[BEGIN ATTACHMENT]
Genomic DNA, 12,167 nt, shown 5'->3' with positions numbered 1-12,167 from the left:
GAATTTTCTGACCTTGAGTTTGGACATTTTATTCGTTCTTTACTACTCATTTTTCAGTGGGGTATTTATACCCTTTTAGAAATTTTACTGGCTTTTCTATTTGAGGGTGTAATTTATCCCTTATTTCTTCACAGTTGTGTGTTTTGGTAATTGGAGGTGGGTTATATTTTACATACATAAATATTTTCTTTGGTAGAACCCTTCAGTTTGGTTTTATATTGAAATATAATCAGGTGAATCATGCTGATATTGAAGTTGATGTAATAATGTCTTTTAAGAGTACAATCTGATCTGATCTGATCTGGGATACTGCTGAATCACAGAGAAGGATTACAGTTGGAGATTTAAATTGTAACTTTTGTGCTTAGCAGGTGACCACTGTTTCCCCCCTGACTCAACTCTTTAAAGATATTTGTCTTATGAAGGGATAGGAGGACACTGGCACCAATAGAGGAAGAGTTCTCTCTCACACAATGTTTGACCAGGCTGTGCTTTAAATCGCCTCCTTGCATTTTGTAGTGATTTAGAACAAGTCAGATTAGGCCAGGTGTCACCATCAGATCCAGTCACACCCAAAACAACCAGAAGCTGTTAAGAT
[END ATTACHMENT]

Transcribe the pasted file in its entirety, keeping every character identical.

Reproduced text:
Genomic DNA, 12,167 nt, shown 5'->3' with positions numbered 1-12,167 from the left:
GAATTTTCTGACCTTGAGTTTGGACATTTTATTCGTTCTTTACTACTCATTTTTCAGTGGGGTATTTATACCCTTTTAGAAATTTTACTGGCTTTTCTATTTGAGGGTGTAATTTATCCCTTATTTCTTCACAGTTGTGTGTTTTGGTAATTGGAGGTGGGTTATATTTTACATACATAAATATTTTCTTTGGTAGAACCCTTCAGTTTGGTTTTATATTGAAATATAATCAGGTGAATCATGCTGATATTGAAGTTGATGTAATAATGTCTTTTAAGAGTACAATCTGATCTGATCTGATCTGGGATACTGCTGAATCACAGAGAAGGATTACAGTTGGAGATTTAAATTGTAACTTTTGTGCTTAGCAGGTGACCACTGTTTCCCCCCTGACTCAACTCTTTAAAGATATTTGTCTTATGAAGGGATAGGAGGACACTGGCACCAATAGAGGAAGAGTTCTCTCTCACACAATGTTTGACCAGGCTGTGCTTTAAATCGCCTCCTTGCATTTTGTAGTGATTTAGAACAAGTCAGATTAGGCCAGGTGTCACCATCAGATCCAGTCACACCCAAAACAACCAGAAGCTGTTAAGAT